I wish I had gone to the PDA/FDA conference this year, if for nothing else to have been able to stand up and cheer wildly when this was said:

Brooke Higgins, a senior policy advisor in the FDA drug center’s Office of Compliance, agreed that “it’s a very strange term, and it kind of makes your skin crawl a little bit.”

There is a whole lot more good stuff over at the Pink Sheet’s summary.

I am a firm believer that there are no such things as planned changes. There are change controls, some of which are temporary, occasionally even ones that are retroactive (deviation identifies a change which is formalized in a change control). But all are through the same system, with the same evaluations and assessments and the same sorts of actions.

Keep all changes together. Its a true best practice.

 

India releases draft guideline on Good Distribution Practices (GDP)

The Indian regulatory authority CDSCO (Central Drugs Standard Control Organization) has published a 21-page draft on Good Distribution Practices (GDP) for pharmaceutical products.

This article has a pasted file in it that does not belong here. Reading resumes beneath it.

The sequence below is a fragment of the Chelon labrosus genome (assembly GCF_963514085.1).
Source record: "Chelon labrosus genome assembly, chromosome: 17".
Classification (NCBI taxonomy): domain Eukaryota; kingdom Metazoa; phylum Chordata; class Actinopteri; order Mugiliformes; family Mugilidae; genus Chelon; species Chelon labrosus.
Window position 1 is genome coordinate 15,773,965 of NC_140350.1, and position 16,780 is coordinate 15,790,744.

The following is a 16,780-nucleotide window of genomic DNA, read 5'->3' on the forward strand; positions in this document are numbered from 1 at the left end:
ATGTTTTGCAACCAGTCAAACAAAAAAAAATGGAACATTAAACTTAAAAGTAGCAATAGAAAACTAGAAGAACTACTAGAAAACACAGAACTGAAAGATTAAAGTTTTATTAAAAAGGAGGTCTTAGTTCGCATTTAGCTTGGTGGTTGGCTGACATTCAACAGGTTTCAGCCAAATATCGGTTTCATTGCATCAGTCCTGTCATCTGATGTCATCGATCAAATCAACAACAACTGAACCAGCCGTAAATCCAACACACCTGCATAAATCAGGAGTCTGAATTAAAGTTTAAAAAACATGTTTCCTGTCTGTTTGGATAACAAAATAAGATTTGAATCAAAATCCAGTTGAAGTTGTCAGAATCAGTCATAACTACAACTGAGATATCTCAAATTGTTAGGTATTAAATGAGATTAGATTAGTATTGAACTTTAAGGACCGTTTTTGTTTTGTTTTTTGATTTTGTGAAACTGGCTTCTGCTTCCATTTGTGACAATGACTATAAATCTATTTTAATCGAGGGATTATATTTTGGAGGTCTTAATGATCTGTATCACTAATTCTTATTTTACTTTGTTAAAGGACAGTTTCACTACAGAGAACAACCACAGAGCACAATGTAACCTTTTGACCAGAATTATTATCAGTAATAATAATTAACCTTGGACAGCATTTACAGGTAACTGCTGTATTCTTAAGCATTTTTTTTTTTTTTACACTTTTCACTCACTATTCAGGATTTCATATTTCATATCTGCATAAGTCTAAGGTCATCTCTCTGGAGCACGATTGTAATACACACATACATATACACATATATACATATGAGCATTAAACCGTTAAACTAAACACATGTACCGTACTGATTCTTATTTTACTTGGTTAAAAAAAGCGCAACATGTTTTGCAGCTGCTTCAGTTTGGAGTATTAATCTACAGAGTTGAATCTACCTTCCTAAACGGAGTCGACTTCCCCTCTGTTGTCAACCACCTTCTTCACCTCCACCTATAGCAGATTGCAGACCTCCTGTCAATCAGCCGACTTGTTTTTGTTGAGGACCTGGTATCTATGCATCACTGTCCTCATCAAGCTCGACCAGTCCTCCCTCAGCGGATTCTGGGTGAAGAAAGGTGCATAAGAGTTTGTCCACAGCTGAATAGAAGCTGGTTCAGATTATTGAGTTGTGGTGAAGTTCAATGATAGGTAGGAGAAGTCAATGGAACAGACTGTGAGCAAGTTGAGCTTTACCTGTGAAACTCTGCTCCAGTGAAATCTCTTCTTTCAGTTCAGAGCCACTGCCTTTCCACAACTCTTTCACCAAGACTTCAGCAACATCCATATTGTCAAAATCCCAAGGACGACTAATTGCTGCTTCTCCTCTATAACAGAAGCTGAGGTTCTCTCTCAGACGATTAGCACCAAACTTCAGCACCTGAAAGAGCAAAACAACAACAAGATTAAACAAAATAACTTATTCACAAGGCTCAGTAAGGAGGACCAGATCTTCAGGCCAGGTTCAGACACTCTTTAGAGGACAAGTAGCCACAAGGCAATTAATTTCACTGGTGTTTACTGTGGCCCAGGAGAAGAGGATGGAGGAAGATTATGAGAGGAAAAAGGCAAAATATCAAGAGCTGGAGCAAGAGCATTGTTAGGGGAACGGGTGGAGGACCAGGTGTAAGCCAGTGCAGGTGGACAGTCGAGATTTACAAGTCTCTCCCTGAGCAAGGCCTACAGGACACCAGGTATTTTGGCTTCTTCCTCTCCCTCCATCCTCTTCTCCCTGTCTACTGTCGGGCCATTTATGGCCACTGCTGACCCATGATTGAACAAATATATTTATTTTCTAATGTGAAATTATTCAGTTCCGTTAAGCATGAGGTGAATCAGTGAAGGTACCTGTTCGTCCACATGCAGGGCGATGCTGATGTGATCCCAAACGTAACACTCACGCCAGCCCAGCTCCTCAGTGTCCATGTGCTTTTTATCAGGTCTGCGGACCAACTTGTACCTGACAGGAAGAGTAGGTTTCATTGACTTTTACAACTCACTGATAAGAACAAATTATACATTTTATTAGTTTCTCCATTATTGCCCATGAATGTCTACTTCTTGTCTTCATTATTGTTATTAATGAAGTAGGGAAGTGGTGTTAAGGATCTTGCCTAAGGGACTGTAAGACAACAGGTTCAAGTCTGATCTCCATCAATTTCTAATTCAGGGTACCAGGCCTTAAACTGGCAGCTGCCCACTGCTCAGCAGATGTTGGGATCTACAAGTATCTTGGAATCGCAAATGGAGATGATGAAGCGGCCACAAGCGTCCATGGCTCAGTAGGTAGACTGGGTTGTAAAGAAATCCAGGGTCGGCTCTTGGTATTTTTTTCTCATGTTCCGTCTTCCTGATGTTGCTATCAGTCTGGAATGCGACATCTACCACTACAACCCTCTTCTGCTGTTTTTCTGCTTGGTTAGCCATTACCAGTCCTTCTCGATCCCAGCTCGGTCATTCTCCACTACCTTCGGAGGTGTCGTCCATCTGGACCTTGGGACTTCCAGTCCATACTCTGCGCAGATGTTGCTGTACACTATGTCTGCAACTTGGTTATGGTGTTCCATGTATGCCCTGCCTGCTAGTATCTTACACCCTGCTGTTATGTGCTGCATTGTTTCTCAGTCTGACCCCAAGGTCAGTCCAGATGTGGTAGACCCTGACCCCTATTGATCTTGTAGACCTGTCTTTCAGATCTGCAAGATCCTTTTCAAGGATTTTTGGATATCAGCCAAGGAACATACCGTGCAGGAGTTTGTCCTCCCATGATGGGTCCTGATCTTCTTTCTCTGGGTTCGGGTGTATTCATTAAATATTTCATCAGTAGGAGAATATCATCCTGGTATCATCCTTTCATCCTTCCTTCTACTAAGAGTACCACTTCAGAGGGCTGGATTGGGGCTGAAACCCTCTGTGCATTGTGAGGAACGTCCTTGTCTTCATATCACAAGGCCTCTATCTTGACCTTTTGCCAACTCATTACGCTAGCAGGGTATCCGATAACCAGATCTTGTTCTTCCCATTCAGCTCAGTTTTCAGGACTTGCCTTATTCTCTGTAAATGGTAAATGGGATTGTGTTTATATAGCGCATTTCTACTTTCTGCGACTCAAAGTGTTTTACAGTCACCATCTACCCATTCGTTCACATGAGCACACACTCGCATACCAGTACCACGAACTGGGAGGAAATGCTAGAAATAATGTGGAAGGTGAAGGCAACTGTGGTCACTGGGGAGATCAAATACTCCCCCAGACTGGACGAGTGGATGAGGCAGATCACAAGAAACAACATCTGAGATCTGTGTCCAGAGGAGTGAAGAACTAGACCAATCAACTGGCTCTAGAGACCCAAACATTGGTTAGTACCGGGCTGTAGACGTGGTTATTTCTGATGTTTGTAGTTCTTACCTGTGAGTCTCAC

The draft covers topics that are well aligned to other good distribution practices, and is aligned to the ICH framework.

It is good to see India moving ahead in adopting best practices. This is a huge market, a growing source of production and it will be a huge center of innovation in the near future. It is important for CDSCO to continue to push forward in a better regulatory regime and to tighten their quality practices.

The guidance contains some of my favorite themes of GDP (and other pharma) practices, including::

  • Each company must hold one person responsible for ensuring a quality system is implemented and maintained.
  • All distributors of pharmaceutical products have to establish and maintain a quality system supported by a documented quality system.
  • Senior management has to ensure that all parts of the quality system are adequately resourced with competent personnel and suitable and sufficient premises, equipment and facilities.